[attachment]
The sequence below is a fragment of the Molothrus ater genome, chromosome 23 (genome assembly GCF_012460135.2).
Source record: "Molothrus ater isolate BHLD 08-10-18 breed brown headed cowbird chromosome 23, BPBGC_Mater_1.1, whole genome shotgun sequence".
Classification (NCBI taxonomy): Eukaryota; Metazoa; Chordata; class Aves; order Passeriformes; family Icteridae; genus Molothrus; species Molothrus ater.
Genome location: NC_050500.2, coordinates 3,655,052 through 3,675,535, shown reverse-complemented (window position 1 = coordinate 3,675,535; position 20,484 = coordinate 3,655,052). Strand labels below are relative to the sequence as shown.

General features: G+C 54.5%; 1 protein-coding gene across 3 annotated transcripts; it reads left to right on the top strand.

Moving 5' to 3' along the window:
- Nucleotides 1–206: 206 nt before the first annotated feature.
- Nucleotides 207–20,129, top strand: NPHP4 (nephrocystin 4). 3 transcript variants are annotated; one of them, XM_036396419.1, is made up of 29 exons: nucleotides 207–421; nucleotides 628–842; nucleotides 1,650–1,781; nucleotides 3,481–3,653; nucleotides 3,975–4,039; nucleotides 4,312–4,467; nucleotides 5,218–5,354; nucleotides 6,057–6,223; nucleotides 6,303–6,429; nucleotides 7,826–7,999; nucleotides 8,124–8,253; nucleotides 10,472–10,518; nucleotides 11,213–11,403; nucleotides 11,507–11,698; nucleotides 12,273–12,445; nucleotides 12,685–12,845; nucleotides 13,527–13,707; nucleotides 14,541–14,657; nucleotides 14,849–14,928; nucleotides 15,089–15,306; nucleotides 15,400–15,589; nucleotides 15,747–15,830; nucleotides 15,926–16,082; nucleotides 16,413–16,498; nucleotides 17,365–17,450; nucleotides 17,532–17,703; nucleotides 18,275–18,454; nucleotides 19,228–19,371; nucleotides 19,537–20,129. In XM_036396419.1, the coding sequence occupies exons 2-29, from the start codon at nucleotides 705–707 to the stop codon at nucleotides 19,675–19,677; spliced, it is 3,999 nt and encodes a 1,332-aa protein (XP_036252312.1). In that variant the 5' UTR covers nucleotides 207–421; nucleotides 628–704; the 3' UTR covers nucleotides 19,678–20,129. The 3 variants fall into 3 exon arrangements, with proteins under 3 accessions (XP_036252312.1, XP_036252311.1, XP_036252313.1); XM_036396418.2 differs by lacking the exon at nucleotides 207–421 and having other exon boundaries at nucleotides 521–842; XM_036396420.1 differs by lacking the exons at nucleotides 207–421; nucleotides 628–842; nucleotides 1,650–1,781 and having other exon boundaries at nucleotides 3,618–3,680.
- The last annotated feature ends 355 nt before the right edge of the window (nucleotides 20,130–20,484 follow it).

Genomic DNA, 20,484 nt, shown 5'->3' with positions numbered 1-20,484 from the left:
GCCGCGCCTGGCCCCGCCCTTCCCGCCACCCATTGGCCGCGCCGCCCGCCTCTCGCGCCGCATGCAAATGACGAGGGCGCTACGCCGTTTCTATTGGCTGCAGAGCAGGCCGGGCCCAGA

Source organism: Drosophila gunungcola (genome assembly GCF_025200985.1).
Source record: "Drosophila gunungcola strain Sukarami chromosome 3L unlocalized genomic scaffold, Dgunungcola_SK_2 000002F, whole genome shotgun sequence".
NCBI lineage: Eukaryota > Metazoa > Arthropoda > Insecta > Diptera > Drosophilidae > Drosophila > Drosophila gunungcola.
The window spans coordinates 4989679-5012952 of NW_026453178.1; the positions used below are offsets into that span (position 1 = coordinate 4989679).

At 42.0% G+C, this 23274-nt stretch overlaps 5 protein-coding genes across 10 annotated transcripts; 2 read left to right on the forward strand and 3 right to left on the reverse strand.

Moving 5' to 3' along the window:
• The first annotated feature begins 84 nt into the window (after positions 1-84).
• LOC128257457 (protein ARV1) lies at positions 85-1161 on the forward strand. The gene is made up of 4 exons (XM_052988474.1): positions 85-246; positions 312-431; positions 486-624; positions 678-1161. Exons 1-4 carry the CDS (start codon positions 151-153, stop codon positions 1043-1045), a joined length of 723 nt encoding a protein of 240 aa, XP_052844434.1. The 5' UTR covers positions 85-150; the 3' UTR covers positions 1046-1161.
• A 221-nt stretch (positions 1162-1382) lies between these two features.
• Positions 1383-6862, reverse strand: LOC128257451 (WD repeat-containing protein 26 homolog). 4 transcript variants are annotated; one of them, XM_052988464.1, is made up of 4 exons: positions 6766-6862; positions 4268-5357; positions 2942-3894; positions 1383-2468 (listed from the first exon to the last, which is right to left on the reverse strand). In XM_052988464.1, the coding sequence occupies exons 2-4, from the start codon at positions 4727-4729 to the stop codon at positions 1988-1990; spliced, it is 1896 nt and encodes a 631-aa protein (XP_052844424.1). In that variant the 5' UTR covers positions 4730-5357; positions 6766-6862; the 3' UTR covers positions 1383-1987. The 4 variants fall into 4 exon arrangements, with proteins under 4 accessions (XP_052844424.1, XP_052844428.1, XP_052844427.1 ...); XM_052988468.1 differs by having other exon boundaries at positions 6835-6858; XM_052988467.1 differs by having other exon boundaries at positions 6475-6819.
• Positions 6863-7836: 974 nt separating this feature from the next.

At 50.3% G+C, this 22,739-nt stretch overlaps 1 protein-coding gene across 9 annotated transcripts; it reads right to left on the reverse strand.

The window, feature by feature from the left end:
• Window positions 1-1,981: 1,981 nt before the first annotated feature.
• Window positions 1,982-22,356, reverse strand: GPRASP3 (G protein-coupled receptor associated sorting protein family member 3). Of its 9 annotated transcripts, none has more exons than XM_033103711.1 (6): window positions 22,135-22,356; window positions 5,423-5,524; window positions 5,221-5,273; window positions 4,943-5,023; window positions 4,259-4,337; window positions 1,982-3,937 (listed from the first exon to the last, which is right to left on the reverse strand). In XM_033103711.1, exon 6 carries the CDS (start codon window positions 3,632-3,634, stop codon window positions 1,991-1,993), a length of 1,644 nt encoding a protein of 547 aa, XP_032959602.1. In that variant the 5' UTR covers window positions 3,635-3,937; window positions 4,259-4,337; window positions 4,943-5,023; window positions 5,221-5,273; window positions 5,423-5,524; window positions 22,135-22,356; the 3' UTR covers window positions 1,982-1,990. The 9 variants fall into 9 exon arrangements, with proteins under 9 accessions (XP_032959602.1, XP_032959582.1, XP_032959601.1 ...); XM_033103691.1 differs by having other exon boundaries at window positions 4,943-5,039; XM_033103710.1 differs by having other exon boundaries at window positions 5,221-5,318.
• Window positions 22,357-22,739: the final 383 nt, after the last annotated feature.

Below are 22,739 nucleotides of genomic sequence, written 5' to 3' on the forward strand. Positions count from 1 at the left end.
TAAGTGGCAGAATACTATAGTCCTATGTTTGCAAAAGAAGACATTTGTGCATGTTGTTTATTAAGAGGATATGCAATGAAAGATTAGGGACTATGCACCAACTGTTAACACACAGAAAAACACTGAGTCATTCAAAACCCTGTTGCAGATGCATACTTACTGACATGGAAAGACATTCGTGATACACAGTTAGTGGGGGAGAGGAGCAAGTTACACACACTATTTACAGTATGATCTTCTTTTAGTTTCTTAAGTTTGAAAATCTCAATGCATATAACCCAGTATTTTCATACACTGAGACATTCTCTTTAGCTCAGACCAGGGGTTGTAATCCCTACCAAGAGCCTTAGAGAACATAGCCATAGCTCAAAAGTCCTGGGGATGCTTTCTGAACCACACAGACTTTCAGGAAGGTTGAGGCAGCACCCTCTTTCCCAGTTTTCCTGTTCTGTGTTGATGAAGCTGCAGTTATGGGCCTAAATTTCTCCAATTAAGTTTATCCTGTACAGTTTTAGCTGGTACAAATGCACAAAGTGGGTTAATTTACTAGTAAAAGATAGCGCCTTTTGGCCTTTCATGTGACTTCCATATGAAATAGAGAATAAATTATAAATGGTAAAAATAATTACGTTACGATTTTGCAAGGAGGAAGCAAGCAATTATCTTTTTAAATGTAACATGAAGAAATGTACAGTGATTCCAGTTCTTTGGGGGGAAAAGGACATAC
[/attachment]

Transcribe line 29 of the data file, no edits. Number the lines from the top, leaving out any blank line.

TAAGTGGCAGAATACTATAGTCCTATGTTTGCAAAAGAAGACATTTGTGCATGTTGTTTATTAAGAGGATATGCAATGAAAGATTAGGGACTATGCACCAACTGTTAACACACAGAAAAACACTGAGTCATTCAAAACCCTGTTGCAGATGCATACTTACTGACATGGAAAGACATTCGTGATACACAGTTAGTGGGGGAGAGGAGCAAGTTACACACACTATTTACAGTATGATCTTCTTTTAGTTTCTTAAGTTTGAAAATCTCAATGCATATAACCCAGTATTTTCATACACTGAGACATTCTCTTTAGCTCAGACCAGGGGTTGTAATCCCTACCAAGAGCCTTAGAGAACATAGCCATAGCTCAAAAGTCCTGGGGATGCTTTCTGAACCACACAGACTTTCAGGAAGGTTGAGGCAGCACCCTCTTTCCCAGTTTTCCTGTTCTGTGTTGATGAAGCTGCAGTTATGGGCCTAAATTTCTCCAATTAAGTTTATCCTGTACAGTTTTAGCTGGTACAAATGCACAAAGTGGGTTAATTTACTAGTAAAAGATAGCGCCTTTTGGCCTTTCATGTGACTTCCATATGAAATAGAGAATAAATTATAAATGGTAAAAATAATTACGTTACGATTTTGCAAGGAGGAAGCAAGCAATTATCTTTTTAAATGTAACATGAAGAAATGTACAGTGATTCCAGTTCTTTGGGGGGAAAAGGACATAC